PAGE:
Corporate social responsibility and organizational attractiveness: Implications for talent management

Research output: Contribution to journalArticle

13 Citations (Scopus)

Abstract

Purpose - Talent management is a twenty-first-century concern. Attracting talented individuals to organizations is an important source for firm competitive advantage. Building on signaling theory, this paper proposes that corporate social responsibility (CSR) can be an important tool for talent recruitment. Design/methodology/approach - Across two studies, this paper found support for this hypothesized relationship. In Study 1, a job advertisement was manipulated to include information about CSR and tested it in two groups of 120 masters degree students who would be in the job market within the year. It was found that CSR was an important factor that increased organizational attractiveness. In Study 2, with 532 external talented stakeholders of 16 organizations, our findings were replicated and advanced by testing whether perceptions of CSR practices (internal and external) influenced perceptions of organizational attractiveness and if this relationship was mediated by organizational reputation. Findings - This study found that perceptions of internal CSR practices were directly related to both organizational attractiveness and firm reputation. However, perceptions of external CSR practices were related only to organizational attractiveness through organizational reputation. Research limitations/implications - The article's one of the main limitations has to do with generalizability of the results and the potential common method variance bias. Practical implications - The findings demonstrate that CSR can play an effective role in attracting potential employees, through enhancement of organizational reputation and organizational attractiveness. If organizations are willing to implement practices that protect and develop their employees, along with practices that improve the quality of the natural environment and the well-being of the society, they can become an employer-of-choice. Originality/value - This study expands on previous studies by including an experimental design, including two types of CSR practices and a mediating variable in this field study.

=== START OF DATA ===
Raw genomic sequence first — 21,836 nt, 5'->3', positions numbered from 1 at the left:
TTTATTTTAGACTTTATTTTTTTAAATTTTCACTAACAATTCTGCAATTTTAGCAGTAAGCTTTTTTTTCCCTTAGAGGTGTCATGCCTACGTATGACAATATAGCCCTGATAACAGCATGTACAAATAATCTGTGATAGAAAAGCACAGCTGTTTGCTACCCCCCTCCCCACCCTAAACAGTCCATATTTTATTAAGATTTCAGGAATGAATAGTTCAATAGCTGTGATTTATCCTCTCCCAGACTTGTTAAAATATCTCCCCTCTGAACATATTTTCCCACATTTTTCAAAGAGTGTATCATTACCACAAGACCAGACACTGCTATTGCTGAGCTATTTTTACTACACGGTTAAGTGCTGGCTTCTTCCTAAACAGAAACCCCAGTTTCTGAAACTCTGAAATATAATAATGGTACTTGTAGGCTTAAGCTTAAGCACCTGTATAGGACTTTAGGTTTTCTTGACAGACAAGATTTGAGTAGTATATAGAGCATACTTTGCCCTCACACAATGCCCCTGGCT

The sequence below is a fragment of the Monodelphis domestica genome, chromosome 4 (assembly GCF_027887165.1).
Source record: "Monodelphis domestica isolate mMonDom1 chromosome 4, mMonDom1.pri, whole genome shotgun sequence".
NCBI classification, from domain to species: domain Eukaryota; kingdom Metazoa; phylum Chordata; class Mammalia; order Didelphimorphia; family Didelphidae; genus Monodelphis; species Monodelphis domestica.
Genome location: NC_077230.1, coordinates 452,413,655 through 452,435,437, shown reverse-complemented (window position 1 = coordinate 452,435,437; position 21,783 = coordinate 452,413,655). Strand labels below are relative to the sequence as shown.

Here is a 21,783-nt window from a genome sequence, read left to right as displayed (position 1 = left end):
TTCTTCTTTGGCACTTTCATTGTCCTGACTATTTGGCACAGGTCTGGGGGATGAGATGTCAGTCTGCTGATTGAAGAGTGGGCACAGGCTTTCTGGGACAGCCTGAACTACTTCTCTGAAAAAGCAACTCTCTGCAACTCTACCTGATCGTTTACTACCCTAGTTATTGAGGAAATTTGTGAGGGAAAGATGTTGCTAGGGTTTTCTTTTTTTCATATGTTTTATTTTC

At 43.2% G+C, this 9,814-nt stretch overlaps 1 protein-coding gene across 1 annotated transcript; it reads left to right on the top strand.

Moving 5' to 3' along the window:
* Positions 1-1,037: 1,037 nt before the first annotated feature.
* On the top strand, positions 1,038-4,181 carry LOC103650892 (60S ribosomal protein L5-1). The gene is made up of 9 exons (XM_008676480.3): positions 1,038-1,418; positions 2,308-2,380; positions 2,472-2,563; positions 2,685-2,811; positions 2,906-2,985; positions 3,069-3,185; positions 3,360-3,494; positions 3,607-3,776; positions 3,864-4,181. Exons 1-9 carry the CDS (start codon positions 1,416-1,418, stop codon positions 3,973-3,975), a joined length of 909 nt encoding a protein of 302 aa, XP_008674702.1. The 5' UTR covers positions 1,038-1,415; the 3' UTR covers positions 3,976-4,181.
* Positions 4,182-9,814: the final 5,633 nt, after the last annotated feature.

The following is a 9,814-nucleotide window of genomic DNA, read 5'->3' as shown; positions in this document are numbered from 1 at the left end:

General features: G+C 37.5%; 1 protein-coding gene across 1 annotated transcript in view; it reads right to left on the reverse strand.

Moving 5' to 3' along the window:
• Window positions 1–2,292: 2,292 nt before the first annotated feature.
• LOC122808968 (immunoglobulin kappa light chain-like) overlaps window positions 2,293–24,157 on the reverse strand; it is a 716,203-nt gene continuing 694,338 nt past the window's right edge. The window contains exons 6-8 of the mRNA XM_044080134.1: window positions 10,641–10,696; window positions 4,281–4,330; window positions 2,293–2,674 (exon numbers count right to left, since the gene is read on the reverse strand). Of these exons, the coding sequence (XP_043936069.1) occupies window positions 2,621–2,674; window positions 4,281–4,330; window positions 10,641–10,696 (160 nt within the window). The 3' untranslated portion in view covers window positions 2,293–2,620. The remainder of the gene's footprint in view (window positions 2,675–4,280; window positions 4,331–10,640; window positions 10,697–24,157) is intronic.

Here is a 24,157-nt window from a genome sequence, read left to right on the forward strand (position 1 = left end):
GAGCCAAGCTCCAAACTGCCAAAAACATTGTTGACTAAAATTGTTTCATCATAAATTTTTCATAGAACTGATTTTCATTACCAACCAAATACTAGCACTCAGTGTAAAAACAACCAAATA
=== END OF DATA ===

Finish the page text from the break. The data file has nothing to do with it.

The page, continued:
Original languageEnglish
Pages (from-to)484-505
Number of pages22
JournalSocial Responsibility Journal
Volume12
Issue number3
DOIs
Publication statusPublished - 1 Aug 2016

Keywords

  • Corporate social responsibility
  • Human resource management
  • Organizational attractiveness
  • Organizational reputation

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